Top 5 DevOps Success Factors
This article highlights several key factors of DevOps, incorporating DevOps practices, and the benefits that it brings to your Dev and Ops teams' life.
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Several studies have found that incorporating well-planned DevOps into a project can have a positive effect. Some have found that developers in a DevOps environment spend up to 22% less time on unplanned work and reworking developed features.
This article will run you through several key factors of DevOps. It will ensure you create an efficient development environment for your software teams. It will focus on incorporating DevOps practices and the benefits that it brings to your Dev and Ops teams' life.
What is DevOps?
Over time, Agile methodologies and Lean approaches have become more ingrained. At the same time as the Agile and Lean methods matured, development and operations began to collaborate more. This combination of "Dev" and "Ops" then started to become one process.
In short, DevOps is when developers and operations managers work together through a product's lifecycle. Through this, they can create the best service possible as each side considers the others' needs.
Success Factors in Implementing DevOps
There are several ways in which one can ensure they are producing a successful service when implementing DevOps. Some of the more important ones are below:
Key performance indicators should focus on the goal of project completion. They should also ensure good service maintenance. That way, they will be able to inform you of where problem areas of your processes are before they become larger issues.
As DevOps is a software development method based on Lean and Agile practices, self-improvement of the team is always going to be a priority. Also, many of the methods of measuring KPIs are going to come from the proven practices learned through switching to Lean and Agile.
Examples of the KPIs you might want to measure include:
Mean time to defect: The average time between creating defects and them discovered
Mean time to failure: The average time between encountering defects that will (or do) cause a system to fail
Mean time between failures: The average time between two separate failures in a system
Mean time to resolve: The average time to resolve issues once they become clear in a service
2. Cross-Functional Teams
These are teams that have a wide range of skills upon creation. Instead of having separate development teams, QA teams, and design teams, you produce teams that have at least one member of each role in them.
Cross-functional teams allow their members to be at the forefront of knowledge. Members can assist others in that team when questions need answering and communication needs to occur fast.
If a developer has an issue with a design, they can ask the designer who focused on their product. They can then expect them to understand the problem and be able to solve it then and there.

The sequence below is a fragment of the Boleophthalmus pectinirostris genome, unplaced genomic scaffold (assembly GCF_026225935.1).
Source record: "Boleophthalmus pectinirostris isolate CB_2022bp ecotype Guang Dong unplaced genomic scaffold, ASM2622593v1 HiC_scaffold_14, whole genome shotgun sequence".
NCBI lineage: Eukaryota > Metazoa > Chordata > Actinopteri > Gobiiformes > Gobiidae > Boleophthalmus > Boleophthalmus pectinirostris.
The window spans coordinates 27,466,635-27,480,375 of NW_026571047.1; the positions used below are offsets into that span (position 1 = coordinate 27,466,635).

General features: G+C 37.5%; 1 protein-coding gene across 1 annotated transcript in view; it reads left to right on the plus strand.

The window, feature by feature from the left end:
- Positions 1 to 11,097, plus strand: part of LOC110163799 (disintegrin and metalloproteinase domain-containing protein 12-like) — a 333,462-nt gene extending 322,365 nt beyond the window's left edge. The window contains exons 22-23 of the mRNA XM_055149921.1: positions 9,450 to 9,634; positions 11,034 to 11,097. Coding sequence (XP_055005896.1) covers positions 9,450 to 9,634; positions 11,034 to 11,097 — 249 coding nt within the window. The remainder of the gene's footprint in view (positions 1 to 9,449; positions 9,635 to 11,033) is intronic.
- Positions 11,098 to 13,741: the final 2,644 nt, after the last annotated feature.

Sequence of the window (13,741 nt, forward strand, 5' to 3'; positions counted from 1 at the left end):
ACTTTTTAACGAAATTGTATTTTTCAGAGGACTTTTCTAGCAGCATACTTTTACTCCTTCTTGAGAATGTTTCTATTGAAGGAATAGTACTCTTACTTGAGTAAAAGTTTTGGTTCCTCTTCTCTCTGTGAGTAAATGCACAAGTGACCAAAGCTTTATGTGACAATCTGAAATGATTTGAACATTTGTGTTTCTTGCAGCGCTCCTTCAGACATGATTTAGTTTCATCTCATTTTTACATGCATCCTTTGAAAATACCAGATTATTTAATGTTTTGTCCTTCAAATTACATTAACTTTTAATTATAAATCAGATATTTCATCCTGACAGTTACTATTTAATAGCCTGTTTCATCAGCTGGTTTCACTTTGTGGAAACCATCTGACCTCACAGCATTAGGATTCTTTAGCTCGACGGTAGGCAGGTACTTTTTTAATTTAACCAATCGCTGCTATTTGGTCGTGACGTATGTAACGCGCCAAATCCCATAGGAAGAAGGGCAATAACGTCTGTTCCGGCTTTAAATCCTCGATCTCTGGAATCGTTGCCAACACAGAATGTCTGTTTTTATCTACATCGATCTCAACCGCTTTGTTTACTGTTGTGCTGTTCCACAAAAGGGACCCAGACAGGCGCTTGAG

When teams are utilizing DevOps strategies like this, members can learn from one another much faster. They are also able to connect in a way that allows for a greater understanding of the product by the whole team.
Systems all over a development process can often become overwhelmed. This is regardless of if they relate to testing, customer service, or other areas. For that reason, automation is able to prevent the project from overwhelming those working on it.
These days some of the best DevOps practices make use of cloud-based tools. These automate as much of the development and support process as possible.
Doing so removes the possibility of user error and can increase the productivity of a team. Also, much of this automation can occur using specialist software tools.
When using DevOps, you should be ensuring the whole environment you work in is secure. By working together, developers and operations experts can produce a holistically secure environment. They can do this rather than only focusing on separate sections of the network.
With DevOps, the entire concept of security is also pushed earlier in the development timeline. This means you can install and test security tools and concepts from a much earlier time. By the time you finish the software, you can assume all the development teams have installed all the mandatory security updates.
As you move forward, the team will also be able to keep up with ongoing changes in how you handle security. You can then handle future patches and other updates with the ongoing project lifecycle.
5. Project Lifecycle and Service
The Operations section of DevOps focuses not only on the "now" but also on what happens later. As the project comes to fruition, the development team will start to look at service maintenance. This is because they will no longer need to focus on application creation.
This means the team will be able to maintain an ongoing relationship with its customers moving forward.
The product can continue to improve, gaining features and increasing in functionality. This system of improvement also allows the creators to build an MVP for release early and allow for the product to evolve moving forward.
After you release the product, you should also have a good understanding of what your deployment plan is. For example, whether you will be aiming for continuous delivery or a continuous deployment plan.
Which you choose will relate to what your ongoing plans for product support are. Other factors include your delivery method for updating your product, as well as the details of the product itself. While most DevOps teams will want to aim for continuous deployment, sometimes it is not a viable choice, so ensure you know your options.
You should now have a much more comprehensive understanding of how using DevOps practices will enable your teams to reach success easier.
Published at DZone with permission of Kristof Horvath. See the original article here.
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